PHILADELPHIA CREAM — Pete Rose dismissed questions Sunday about his first on-court appearance in Philadelphia since the franchise scrapped 2017 plans to honor him due to a woman’s claim that she had a sexual relationship with the king of baseball when she was underage.
“That was 55 years ago, baby,” Rose told a baseball reporter for The Philadelphia Inquirer.
Rose, however, had no trouble reminiscing about the 1980 World Series champion Phillies team – that was 42 years ago, Pete – being honored ahead of Sunday’s game.
After initially being mildly booed, 81-year-old Rose received a standing ovation from Phillies fans – many of whom weren’t even born or too young to remember the king of baseball in his heyday – when he entered the grounds of Citizens Bank Park for the first time. since receiving a lifetime ban from Major League Baseball in August 1989.
“They made me feel really good today,” Rose said of the cheers. “I don’t want to say I expected it. I guess I expected it from the Philadelphia fans. That’s how they are. They love their sports heroes.”
Rose’s already blemished reputation suffered another blow in 2017 when the Phillies canceled a planned induction into the team’s Wall of Fame due to sexual misconduct charges against him. Rose abruptly answered the reporter’s question before the game – and later apologized to her after Sunday’s ceremony after initially saying, “Will you forgive me if I sign 1,000 baseballs for you?” – and was just as combative on the subject after the pre-match celebration.
“I’ll tell you one more time: I’m here for the Philadelphia fans, I’m here for my teammates, okay,” Rose said. “I’m here for the Philly organization and regardless of what happened 50 years ago.”
The woman, identified as Jane Doe in 2017, said Rose called her in 1973, when she was 14 or 15, and they began a sexual relationship in Cincinnati that lasted several years. She also alleged that Rose met her in places outside of Ohio for sex.
Rose’s attorney had said the woman’s claims were unverified.
Rose admitted in 2017 that he had a relationship with the woman, but said it started when she was 16. He also said they never had sex outside of Ohio.
At the time, Rose was in her thirties and was married with two children.
Rose was among many former Phillies greats – including Hall of Famer Steve Carlton and fellow World Series champions Bob Boone, Greg Luzinski and Larry Bowa – honored for the 1980 team. Mike Schmidt sent a videotaped message and missed the Alumni Day festivities because he tested positive for COVID-19.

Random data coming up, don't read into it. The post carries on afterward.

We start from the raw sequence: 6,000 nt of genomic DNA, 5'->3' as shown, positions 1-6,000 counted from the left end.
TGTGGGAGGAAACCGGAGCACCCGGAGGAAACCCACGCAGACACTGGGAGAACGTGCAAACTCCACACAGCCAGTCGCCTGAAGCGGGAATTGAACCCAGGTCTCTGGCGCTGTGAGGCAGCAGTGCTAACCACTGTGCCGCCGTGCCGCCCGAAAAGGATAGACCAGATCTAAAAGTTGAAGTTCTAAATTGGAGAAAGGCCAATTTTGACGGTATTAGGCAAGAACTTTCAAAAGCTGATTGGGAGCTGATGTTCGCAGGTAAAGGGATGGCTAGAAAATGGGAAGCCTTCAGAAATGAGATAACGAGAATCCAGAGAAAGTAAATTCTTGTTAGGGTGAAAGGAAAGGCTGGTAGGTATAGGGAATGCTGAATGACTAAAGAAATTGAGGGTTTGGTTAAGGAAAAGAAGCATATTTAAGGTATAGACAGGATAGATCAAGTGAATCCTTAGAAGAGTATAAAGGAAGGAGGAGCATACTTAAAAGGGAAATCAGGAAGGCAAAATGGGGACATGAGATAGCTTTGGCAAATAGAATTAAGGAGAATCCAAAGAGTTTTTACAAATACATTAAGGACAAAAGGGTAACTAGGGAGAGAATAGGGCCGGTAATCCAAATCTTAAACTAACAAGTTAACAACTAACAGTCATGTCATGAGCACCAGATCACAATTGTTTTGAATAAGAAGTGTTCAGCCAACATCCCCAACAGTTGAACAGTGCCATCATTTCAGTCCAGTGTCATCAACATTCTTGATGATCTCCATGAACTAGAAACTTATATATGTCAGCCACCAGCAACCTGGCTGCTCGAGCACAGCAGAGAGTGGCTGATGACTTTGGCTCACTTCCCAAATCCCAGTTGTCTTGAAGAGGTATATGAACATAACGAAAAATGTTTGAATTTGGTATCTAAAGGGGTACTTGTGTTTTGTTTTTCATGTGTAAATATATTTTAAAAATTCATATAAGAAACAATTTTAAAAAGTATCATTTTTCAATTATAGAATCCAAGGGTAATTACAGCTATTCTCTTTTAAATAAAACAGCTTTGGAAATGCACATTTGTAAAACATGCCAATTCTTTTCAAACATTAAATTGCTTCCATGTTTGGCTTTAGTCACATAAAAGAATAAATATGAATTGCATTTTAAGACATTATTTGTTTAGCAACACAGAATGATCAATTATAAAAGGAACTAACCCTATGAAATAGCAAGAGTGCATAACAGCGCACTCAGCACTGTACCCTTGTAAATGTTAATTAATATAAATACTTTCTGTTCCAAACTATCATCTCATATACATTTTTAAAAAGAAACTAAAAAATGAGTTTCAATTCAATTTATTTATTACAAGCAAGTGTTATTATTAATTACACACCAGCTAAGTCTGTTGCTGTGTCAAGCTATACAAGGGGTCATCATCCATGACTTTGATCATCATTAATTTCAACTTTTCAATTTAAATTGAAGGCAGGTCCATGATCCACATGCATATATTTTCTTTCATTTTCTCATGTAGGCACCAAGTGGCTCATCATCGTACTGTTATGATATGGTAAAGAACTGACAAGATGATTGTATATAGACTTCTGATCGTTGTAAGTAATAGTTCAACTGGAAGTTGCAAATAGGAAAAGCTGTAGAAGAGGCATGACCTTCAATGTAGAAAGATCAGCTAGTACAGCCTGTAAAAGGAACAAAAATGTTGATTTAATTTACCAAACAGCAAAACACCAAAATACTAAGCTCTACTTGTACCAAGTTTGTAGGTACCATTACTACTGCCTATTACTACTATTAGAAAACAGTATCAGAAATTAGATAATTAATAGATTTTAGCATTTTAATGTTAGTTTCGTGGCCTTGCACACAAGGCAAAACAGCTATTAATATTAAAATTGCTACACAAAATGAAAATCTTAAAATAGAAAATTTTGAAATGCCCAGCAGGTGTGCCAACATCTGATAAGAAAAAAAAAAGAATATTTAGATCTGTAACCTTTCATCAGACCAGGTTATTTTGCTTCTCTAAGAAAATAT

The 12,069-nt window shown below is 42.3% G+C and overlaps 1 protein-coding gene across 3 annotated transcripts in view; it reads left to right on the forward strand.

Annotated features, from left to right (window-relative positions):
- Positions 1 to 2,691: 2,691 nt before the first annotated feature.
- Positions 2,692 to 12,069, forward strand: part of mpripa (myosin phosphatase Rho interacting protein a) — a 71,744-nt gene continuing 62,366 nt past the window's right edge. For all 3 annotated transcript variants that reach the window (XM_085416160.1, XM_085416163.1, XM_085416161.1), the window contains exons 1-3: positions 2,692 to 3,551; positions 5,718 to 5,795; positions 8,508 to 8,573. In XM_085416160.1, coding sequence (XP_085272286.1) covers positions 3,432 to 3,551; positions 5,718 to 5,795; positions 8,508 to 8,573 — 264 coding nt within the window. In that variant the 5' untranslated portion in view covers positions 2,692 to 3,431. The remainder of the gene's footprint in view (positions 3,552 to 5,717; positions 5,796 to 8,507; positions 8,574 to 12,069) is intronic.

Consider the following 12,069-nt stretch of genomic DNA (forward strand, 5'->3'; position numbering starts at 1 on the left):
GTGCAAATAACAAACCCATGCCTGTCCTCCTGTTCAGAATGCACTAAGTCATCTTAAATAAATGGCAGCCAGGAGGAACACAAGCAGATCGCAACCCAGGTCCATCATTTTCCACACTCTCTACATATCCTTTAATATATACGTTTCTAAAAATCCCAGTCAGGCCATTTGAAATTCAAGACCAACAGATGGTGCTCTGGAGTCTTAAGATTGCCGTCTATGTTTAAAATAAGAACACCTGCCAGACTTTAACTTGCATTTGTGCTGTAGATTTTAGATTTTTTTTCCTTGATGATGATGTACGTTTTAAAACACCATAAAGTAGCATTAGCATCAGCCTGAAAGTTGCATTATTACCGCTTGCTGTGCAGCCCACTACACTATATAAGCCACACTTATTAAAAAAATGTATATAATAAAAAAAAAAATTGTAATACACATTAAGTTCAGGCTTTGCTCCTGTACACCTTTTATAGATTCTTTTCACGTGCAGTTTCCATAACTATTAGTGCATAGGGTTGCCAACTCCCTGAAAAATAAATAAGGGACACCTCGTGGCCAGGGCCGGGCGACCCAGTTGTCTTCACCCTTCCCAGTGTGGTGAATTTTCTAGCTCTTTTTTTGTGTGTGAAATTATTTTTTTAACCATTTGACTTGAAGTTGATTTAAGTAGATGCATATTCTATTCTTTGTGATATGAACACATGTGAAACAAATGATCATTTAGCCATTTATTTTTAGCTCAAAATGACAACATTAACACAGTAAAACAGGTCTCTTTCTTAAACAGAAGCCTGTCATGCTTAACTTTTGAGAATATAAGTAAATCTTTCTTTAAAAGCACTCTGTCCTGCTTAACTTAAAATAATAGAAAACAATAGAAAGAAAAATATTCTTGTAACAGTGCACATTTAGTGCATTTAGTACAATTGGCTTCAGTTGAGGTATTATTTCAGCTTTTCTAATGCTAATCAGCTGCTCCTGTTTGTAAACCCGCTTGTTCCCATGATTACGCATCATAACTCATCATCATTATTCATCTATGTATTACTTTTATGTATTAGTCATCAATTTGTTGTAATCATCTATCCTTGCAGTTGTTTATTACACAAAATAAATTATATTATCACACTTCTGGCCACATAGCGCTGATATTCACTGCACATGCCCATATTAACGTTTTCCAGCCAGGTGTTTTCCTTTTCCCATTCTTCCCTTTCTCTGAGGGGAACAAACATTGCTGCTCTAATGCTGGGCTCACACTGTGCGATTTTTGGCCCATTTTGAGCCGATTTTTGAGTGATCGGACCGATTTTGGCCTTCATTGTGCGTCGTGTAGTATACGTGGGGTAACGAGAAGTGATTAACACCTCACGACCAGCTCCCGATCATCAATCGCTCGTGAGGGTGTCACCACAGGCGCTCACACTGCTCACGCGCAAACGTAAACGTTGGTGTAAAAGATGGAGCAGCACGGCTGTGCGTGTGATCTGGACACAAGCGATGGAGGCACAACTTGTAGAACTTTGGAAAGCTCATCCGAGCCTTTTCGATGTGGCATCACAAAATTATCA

“We’ve been doing it for a while, we come back every year, and mixing Pete up, I think, was very special,” Boone said. “When I go to (Cooperstown) I always thought he should be there. You can write anything there, but he was the greatest hitter in the league. Put his name and say that he did that, was punished for anything.”
Last month, the Phillies defended the decision to invite Rose to participate in the ceremony.
“During planning for the 1980 reunion, we consulted with Pete’s teammates regarding his inclusion,” the Phillies said in a statement. “Everyone wants Pete to be part of the festivities as there would be no trophy in 1980 without him. In addition, the club has received permission from the Commissioner’s Office to invite Pete as a member of the championship team.”
The original 1980 anniversary celebration was postponed for two seasons due to the pandemic.
A 17-time All-Star, Rose had 826 of his 4,256 hits during his five years playing for the Phillies from 1979 to 1983. There are no immediate plans for Rose to be inducted into the wall of Philadelphia fame.
“Everyone would love to be on the Wall of Fame,” Rose said. “I don’t know who made that decision, but God bless them. They did it for a reason. I’m here again today for the biggest event in a long time here in Philadelphia. I’m sitting here talking It’s up to you guys. Everything balances out.
Rose accepted the lifetime ban after an investigation for MLB by attorney John Dowd revealed that Rose placed numerous bets on the Cincinnati Reds to win from 1985 to 1987 while playing and managing the crew.
Rose has asked MLB to end his lifetime ban.
“He also did some things wrong and got in trouble because of it,” Boone said, “but he’s there.”
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